National security officials are not only concerned that missiles could take out their satellites but also that a craft’s equipment could be easily jammed. Potential enemies could “dazzle” sensors, temporarily blinding them, or deploy tiny “parasitic satellites” that attach to host satellites and do their worst. That could lead to soldiers stranded on the battlefield with little means of communication or missiles that would not be able to find their targets.  “We have considered space a sanctuary for quite some time. And therefore a lot of our systems are big, expensive, enormously capable, but enormously vulnerable,” said Deputy Defense Secretary Robert O. Work.

Pentagon officials say that Russia and China have been developing the capability to attack the United States in space…Pentagon officials fear its satellites could be sitting ducks. Navy Adm. Cecil Haney, commander of the U.S. Strategic Command, said recently that North Korea has successfully jammed GPS satellites, that Iran was busy building a space program and that “violent extremist organizations” were able to access space-based technologies to help them encrypt communications, among other things.

The Pentagon spends $22 billion on space programs and is investing an additional $5 billion in space efforts this year, including $2 billion for what is known as “space control,” which includes its highly classified offensive programs. Hyten declined to discuss the ways in which the United States is preparing to attack other countries in space. But the United States has had the capability to blow up satellites since 1985, when an F-15 fighter pilot fired a missile into space that took out an old military observation satellite.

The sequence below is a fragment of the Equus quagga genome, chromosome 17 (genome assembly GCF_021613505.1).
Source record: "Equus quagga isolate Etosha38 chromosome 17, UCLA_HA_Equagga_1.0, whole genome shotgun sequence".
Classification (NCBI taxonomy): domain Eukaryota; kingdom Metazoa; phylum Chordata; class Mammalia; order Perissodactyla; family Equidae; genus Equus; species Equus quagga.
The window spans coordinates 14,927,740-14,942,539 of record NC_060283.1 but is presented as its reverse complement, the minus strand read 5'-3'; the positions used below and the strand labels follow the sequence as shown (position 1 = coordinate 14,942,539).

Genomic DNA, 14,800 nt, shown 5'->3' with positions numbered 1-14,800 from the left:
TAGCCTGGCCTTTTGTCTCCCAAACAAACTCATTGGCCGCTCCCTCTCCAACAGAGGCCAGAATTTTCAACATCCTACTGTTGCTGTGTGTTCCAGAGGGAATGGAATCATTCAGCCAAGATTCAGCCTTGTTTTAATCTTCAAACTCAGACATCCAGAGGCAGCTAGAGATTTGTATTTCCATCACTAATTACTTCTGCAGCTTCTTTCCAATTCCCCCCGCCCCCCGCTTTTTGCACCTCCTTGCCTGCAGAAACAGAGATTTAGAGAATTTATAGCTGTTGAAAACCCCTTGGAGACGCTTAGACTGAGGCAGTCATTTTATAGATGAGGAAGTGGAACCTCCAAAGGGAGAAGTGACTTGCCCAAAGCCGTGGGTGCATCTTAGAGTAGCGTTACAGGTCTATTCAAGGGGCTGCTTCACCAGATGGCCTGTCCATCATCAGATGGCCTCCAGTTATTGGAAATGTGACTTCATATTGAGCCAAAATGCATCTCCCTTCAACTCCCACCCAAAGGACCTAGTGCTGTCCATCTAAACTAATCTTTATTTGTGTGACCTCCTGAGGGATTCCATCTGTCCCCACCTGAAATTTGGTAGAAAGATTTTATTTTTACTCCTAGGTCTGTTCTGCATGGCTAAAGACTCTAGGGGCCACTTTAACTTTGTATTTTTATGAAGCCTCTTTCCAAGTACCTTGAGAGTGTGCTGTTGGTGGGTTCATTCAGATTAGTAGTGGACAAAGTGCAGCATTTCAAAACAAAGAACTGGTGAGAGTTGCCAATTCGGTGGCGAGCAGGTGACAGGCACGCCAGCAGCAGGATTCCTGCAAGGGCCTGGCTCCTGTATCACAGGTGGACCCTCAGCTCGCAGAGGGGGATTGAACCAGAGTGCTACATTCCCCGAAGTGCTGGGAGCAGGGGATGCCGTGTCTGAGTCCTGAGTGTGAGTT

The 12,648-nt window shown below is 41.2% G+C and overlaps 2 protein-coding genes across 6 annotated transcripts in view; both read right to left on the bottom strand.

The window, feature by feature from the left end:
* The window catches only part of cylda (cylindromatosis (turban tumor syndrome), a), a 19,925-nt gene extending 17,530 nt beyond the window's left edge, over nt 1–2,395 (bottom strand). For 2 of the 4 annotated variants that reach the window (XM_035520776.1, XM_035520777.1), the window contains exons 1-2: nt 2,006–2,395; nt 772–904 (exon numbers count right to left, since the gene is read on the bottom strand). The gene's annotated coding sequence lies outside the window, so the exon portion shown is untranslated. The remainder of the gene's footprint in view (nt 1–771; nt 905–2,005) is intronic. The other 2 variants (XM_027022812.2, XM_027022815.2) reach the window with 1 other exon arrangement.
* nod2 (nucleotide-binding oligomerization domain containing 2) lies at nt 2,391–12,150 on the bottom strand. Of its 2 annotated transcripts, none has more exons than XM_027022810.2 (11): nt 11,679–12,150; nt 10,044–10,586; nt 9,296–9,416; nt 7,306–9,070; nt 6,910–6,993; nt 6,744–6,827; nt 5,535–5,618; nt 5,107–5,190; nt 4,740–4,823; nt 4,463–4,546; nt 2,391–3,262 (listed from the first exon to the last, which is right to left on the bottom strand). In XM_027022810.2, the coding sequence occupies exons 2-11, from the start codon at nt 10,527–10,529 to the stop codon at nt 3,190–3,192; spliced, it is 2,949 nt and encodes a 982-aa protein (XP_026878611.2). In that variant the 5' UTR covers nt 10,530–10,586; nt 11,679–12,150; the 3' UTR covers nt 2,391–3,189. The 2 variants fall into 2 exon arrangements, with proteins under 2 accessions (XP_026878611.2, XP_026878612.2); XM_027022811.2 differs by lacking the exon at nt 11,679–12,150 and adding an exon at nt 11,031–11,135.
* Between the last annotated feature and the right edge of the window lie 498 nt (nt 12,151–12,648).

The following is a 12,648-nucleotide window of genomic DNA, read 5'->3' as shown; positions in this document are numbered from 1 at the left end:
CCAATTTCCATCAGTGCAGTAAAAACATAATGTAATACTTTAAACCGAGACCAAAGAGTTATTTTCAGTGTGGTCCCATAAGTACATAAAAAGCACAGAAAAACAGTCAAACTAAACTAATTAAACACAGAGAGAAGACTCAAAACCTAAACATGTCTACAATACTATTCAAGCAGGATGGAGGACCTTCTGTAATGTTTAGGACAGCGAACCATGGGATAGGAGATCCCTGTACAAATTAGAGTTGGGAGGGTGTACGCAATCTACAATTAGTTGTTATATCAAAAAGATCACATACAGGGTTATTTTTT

Excerpts from  Christian Davenport: A fight to protect ‘the most valuable real estate in space, Washington Post, May 9, 2016

Space Conquest: DARPA Phoenix

The traditional process of designing, developing, building and deploying space systems is long and expensive. Satellites today cannot follow the terrestrial paradigm of “assemble, repair, upgrade, reuse,” and must be designed to operate without any upgrades or repairs for their entire lifespan—a methodology that drives size, complexity and ultimately cost. These difficulties apply especially to the increasing number of expensive, mission-critical satellites launched every year into geosynchronous Earth orbit (GEO), approximately 22,000 miles above the Earth. Unlike objects in low Earth orbit (LEO), such as the Hubble Space Telescope, satellites in GEO are essentially unreachable with current technology.

Advanced GEO space robotics: DARPA is developing a variety of robotics technologies to address key on-orbit mission needs, including assembly, repair, asset life extension, refueling, etc., in the harsh environment of geosynchronous orbit. Development activities include the maturation of robotic arms and multiple generic and mission-specific tools. …

Satlets: A new low-cost, modular satellite architecture that can scale almost infinitely. Satlets are small independent modules (roughly 15 pounds/7 kg) that incorporate essential satellite functionality (power supplies, movement controls, sensors, etc.). Satlets share data, power and thermal management capabilities. They also physically aggregate (attach together) in different combinations that would provide capabilities to accomplish a range of diverse space missions with any type, size or shape payload. Because they are modular, they can be produced on an assembly line at low cost and integrated very quickly with different payloads. DARPA is presently focused on validating the technical concept of satlets in LEO.

Payload Orbital Delivery (POD) system: The POD is a standardized mechanism designed to safely carry a wide variety of separable mass elements to orbit—including payloads, satlets and electronics—aboard commercial communications satellites.